In Exile, Venezuelan Cartoonist Finds Space to Criticize Government Oppression

Rayma Suprani cartoonRayma Suprani has long been one of the best-known and most fearless political cartoonists in Venezuela, but for almost a year she and her work have only been “in” the country virtually, through social media. After El Universal, the newspaper where she had worked for more than 20 years, was bought by anonymous supporters of President Nicolas Maduro in 2014, Suprani was fired in short order and eventually forced to flee to Miami where “I can be more useful [to Venezuelans back home] because my creativity can flow without worrying.”

Suprani had often skewered Maduro’s now-deceased predecessor Hugo Chavez and stood up to the oppression of his populist movement known as Chavismo, but journalist Cesar Miguel Rondon tells PRI’s The World that Maduro’s government is even worse:

They behaved like punks on a street corner. You don’t have the rule of law here. Every single day it’s more openly the exercise of a dictatorship instead of a democracy. So, ‘we don’t like Rayma. Rayma, you should go.’ It’s as simple as that.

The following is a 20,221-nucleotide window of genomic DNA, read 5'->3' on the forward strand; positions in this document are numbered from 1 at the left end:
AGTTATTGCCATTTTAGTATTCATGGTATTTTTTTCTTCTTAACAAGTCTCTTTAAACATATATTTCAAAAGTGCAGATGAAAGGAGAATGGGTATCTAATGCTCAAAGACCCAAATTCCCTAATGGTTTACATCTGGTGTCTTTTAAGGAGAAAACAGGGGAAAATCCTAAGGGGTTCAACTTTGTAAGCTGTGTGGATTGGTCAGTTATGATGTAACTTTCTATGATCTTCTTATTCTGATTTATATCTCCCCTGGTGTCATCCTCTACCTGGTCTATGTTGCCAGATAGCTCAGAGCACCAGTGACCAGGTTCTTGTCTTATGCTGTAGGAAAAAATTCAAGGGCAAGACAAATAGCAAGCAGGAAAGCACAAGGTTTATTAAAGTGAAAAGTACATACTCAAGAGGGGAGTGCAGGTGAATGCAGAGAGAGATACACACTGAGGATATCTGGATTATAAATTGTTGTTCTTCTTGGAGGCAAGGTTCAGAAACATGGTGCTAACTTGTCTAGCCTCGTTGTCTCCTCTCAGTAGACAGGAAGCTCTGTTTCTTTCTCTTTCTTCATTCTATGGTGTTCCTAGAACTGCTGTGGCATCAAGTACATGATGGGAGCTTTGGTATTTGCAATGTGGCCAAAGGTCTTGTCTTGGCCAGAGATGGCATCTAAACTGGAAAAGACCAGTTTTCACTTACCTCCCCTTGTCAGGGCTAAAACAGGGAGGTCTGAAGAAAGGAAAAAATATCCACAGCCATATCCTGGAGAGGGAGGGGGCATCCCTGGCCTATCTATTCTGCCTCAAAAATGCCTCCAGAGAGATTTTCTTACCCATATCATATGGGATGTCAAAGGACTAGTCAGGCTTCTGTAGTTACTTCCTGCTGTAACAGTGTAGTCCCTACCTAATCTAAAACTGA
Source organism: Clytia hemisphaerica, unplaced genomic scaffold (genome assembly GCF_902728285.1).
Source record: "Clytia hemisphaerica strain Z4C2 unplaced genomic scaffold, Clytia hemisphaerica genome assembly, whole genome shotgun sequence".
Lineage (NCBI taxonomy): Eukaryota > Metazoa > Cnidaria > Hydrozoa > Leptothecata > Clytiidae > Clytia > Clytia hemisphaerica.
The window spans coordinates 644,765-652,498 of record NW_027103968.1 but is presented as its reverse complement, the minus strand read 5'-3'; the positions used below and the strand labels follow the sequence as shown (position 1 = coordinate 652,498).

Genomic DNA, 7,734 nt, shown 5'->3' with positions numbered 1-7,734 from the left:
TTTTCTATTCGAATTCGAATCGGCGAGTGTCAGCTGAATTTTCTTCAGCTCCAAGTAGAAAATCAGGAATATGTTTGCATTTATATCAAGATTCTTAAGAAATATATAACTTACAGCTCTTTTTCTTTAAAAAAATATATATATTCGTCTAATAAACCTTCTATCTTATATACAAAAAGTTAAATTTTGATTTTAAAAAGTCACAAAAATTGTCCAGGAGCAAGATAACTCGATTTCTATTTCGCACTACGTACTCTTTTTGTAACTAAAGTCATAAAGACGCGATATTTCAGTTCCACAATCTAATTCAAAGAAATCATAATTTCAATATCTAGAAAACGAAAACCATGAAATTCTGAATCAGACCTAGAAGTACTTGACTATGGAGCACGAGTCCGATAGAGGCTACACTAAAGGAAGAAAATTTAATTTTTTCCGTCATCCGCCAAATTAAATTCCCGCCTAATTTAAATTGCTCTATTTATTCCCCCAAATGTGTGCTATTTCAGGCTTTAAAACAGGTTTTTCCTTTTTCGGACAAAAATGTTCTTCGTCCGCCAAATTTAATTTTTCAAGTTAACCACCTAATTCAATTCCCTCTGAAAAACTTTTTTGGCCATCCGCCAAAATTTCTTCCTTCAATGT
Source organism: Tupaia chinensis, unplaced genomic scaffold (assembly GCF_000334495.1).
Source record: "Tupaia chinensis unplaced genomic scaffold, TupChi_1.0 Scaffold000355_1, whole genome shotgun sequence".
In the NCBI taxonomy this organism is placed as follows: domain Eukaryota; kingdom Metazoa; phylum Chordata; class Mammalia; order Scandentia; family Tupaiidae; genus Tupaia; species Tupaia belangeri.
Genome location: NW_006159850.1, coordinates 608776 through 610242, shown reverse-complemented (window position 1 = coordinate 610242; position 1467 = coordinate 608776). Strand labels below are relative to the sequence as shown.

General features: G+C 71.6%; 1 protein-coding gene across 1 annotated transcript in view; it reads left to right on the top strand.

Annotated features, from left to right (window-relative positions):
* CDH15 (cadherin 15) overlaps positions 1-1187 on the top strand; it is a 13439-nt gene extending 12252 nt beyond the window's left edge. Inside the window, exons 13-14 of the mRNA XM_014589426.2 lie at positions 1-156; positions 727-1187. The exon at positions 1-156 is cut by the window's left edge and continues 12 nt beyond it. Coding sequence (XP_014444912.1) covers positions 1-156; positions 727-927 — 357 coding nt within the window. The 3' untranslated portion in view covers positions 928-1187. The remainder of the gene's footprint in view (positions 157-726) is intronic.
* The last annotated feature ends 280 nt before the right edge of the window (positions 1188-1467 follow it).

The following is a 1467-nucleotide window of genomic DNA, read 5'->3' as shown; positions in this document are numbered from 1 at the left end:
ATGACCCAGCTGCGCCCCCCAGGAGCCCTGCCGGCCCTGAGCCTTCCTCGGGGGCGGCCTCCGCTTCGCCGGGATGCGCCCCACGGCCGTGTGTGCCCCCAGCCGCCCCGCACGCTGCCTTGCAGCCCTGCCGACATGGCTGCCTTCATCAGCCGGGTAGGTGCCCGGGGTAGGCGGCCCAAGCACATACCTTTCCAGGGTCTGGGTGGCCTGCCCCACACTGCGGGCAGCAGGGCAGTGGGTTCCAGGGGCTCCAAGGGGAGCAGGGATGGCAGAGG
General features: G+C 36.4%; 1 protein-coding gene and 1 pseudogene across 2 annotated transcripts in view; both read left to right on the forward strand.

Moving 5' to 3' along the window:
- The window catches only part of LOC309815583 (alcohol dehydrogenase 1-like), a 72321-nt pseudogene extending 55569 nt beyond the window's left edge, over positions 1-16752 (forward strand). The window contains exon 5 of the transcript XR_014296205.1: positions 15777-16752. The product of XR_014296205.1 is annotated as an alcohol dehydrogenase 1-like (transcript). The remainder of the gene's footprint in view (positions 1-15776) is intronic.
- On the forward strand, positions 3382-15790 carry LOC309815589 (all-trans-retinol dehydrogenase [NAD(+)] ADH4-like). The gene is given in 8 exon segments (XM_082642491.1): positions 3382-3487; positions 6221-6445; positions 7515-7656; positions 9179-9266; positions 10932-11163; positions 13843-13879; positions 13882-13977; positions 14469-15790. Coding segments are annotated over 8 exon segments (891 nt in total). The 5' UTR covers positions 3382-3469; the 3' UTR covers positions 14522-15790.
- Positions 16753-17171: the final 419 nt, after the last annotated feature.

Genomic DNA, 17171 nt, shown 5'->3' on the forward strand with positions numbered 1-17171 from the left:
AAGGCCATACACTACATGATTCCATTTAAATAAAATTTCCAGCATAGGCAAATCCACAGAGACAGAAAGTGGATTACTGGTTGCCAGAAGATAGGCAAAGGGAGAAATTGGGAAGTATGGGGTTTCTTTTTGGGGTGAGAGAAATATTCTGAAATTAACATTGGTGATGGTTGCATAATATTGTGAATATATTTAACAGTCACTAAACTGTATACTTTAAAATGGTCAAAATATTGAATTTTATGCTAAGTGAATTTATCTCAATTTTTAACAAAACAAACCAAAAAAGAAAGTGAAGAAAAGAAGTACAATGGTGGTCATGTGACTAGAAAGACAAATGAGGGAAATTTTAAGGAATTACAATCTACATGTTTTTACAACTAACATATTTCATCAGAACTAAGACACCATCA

The specific cartoon that may have led to Suprani’s dismissal shows Venezuela’s healthcare system abruptly flatlined by Chavez’s signature. After her firing from El Universal she tried to keep working in the country as a freelancer, but soon received death threats with a particularly misogynist tinge, she told PRI: “They’d say, ‘Instead of doing what you’re doing, why don’t you go find a man, a husband?’ Or, ‘You’re just a lesbian.’ ‘You’re a prostitute.’”

Once her picture began appearing on state-run TV accompanied by denunciations from Maduro and his “designated attack dog,” National Assembly chairman Diosdado Cabello, Suprani regretfully decided it was time to leave. Apart from the overall effect on her life, the constant tension and fear was making it difficult to produce any quality work, she said:

Emotionally speaking, I never wanted to leave Venezuela but it became such a risk that I couldn’t live with it. It sort of paralyzed me and now I feel like I’m in a place where I can look at everything from a distance and I can be more useful because my creativity can flow without worrying.

Despite Maduro’s best efforts, Suprani continues to share her cartoons with Venezuelans and the world via her Twitter account @RaymaCaricatura and her website. One of her most recent projects, she told PRI, is “illustrating a book about political prisoners being held in Venezuelan prisons.”

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Contributing Editor Maren Williams is a reference librarian who enjoys free speech and rescue dogs.